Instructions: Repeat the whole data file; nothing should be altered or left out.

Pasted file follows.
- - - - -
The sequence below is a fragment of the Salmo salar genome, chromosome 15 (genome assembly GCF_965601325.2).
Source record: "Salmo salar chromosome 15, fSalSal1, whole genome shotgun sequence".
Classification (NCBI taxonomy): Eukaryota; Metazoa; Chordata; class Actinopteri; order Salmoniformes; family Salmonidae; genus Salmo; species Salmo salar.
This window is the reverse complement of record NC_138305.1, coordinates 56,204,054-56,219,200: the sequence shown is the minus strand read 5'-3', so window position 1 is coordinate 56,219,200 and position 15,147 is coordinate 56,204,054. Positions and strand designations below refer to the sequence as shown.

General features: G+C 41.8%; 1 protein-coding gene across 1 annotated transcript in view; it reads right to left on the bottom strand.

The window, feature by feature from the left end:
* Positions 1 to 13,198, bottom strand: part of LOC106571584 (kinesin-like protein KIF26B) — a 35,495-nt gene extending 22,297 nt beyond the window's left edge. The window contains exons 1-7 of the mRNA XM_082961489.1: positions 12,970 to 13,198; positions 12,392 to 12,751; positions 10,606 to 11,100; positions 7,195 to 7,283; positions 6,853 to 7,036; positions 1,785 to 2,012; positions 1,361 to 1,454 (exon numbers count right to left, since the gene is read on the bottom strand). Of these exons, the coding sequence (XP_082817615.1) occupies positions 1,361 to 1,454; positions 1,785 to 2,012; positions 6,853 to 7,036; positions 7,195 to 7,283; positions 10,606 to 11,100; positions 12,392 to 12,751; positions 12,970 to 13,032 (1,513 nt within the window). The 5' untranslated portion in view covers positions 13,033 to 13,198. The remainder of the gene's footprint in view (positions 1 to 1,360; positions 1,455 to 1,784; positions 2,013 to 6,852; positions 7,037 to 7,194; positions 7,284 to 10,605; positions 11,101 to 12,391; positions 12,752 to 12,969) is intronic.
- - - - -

The sequence below is a fragment of the Salmo salar genome, chromosome 15 (genome assembly GCF_965601325.2).
Source record: "Salmo salar chromosome 15, fSalSal1, whole genome shotgun sequence".
Classification (NCBI taxonomy): Eukaryota; Metazoa; Chordata; class Actinopteri; order Salmoniformes; family Salmonidae; genus Salmo; species Salmo salar.
This window is the reverse complement of record NC_138305.1, coordinates 56,204,054-56,219,200: the sequence shown is the minus strand read 5'-3', so window position 1 is coordinate 56,219,200 and position 15,147 is coordinate 56,204,054. Positions and strand designations below refer to the sequence as shown.

General features: G+C 41.8%; 1 protein-coding gene across 1 annotated transcript in view; it reads right to left on the bottom strand.

The window, feature by feature from the left end:
* Positions 1 to 13,198, bottom strand: part of LOC106571584 (kinesin-like protein KIF26B) — a 35,495-nt gene extending 22,297 nt beyond the window's left edge. The window contains exons 1-7 of the mRNA XM_082961489.1: positions 12,970 to 13,198; positions 12,392 to 12,751; positions 10,606 to 11,100; positions 7,195 to 7,283; positions 6,853 to 7,036; positions 1,785 to 2,012; positions 1,361 to 1,454 (exon numbers count right to left, since the gene is read on the bottom strand). Of these exons, the coding sequence (XP_082817615.1) occupies positions 1,361 to 1,454; positions 1,785 to 2,012; positions 6,853 to 7,036; positions 7,195 to 7,283; positions 10,606 to 11,100; positions 12,392 to 12,751; positions 12,970 to 13,032 (1,513 nt within the window). The 5' untranslated portion in view covers positions 13,033 to 13,198. The remainder of the gene's footprint in view (positions 1 to 1,360; positions 1,455 to 1,784; positions 2,013 to 6,852; positions 7,037 to 7,194; positions 7,284 to 10,605; positions 11,101 to 12,391; positions 12,752 to 12,969) is intronic.